1. are awesome and
2. make me wildly uncomfortable
Case in point: Maundy Thursday.
I didn't actually know what that service entailed until I got there and learned that we would, as a congregation, be washing one another's feet. I was sitting with a friend, so there was no stranger danger [you know, when you're in danger of having to touch a stranger's foot], but still I was sweating it a little. It wasn't so much that I didn't want to touch her feet, because I felt confident her foot hygiene was just fine, and I didn't think she'd judge my washing techniques or anything. No, what made me nervous was having another person holding my feet in their hands. I hadn't prepared. I haven't had a pedicure in months, but this was going to happen even though my nail polish was chipped and my heels were calloused. Our feet, in a way, serve as a symbol of where we've been. In order to get anywhere our feet have to take us, so at the end of a day, our feet have on them all the mess of a day we lived and sinned in. That's a scary thing to put in the hands of another person.
I tried to put myself in the position of the disciples on that night when Jesus knelt before them and took their feet in his hands. I tried to imagine the panic that the disciples must have felt when they prepared to have their dirtiest part examined, up close and personal, by their leader, their savior, their mentor. I imagine their thoughts were similar to mine: COME AGAIN? We're going to do what, exactly? But I didn't prepare for this! I get why Simon Peter flipped out a little and tried to refuse. He wasn't ready, hadn't prepared. Had he known Jesus would be washing his feet, maybe he would have walked more carefully on his way over. Maybe he would have avoided that one place where things get especially messy. I thought of how I approach Jesus all the time - prepared, prettied, primped. Ready to go, looking my Sunday best. Heaven forbid he see the real, true, hot mess that is me.
But regardless of their lack of preparation, Jesus took their feet and washed them of the mess of the day. And in so doing, I think he sent a very clear message to the disciples (or at least, to me): I know. I know the very messiest parts of your mess. I know where you've been. And I know what I'm doing. Then he instructed them to do the same for each other. It was a symbol of humility, of service, yes. But I think it's also a command for vulnerability in community.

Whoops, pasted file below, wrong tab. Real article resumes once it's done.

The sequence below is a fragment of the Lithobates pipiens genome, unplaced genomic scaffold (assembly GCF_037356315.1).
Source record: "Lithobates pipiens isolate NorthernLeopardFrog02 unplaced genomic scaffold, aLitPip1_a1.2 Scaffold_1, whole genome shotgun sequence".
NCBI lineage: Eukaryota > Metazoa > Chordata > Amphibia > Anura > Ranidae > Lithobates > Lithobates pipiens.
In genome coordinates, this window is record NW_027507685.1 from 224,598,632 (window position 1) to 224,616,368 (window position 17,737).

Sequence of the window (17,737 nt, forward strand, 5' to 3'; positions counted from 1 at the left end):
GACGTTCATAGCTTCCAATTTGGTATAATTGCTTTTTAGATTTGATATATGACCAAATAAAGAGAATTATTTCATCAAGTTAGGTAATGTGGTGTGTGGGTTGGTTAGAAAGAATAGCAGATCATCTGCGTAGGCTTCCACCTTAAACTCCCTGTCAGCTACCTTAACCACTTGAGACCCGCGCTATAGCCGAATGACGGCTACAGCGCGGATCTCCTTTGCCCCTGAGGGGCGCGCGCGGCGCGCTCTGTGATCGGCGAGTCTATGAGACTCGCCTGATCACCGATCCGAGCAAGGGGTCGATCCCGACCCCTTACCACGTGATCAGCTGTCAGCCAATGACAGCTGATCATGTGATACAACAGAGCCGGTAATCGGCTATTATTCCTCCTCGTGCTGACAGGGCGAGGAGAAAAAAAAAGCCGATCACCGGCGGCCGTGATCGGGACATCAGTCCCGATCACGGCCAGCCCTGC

At our Good Friday service, we were given the opportunity to write down any sin we felt convicted of and nail it onto a giant wooden cross near the altar. [Revisit the above checklist for my feelings on this.] I thought of the most depraved parts of myself, and I scribbled them quickly, carefully onto the paper. I approached the cross, praying no one would see what I'd written, and the previous day's thoughts began circling in my head as I put together the pieces. I thought, my sin is too great. My list is too long. There's no way Jesus can cover this much. And there's no way, if Jesus had known what I would be doing, how I would betray and deny and doubt him, he would have done this for me.
But I wonder if it's not exactly what he was saying when he washed the disciples' feet. Jesus knew full well how awful you and I would be. He knew he would be betrayed and denied by the very men whose actual feet he washed. And God sacrificed Christ that we might be saved in spite of that. Jesus saw their feet. He knew their messiest, dirtiest, most shameful places. He knew, and he gave his life anyway.
For the season of Lent, we purposefully omit my favorite part of the liturgy of my church [which for the record 1. is awesome and 2. no longer makes me uncomfortable]. At the end of service every Sunday, we throw stuff at the cross. Not objects, that might get violent, but we mimic throwing stuff at the cross. It's the best. Our pastor says the "all of our..." part, and then all together we say the rest:
All of our problems - we send to the cross of Christ
All of our sins - we send to the cross of Christ
All the devil's works - we send to the cross of Christ
And all of our hopes - we set on the risen Christ
Today we will throw things again. Today is Easter and Easter is my favorite because it means that we are saved. We are free. We are loved. We have a place to throw our junk and a place to set our hopes. We have a Savior who loves to wash us clean and we have a community of believers to be our messy selves in. We get grace and mercy and all kinds of wonderful gifts we didn't earn and don't deserve.
I've had this song in my head all week:
To make me his treasure.
To make you his treasure.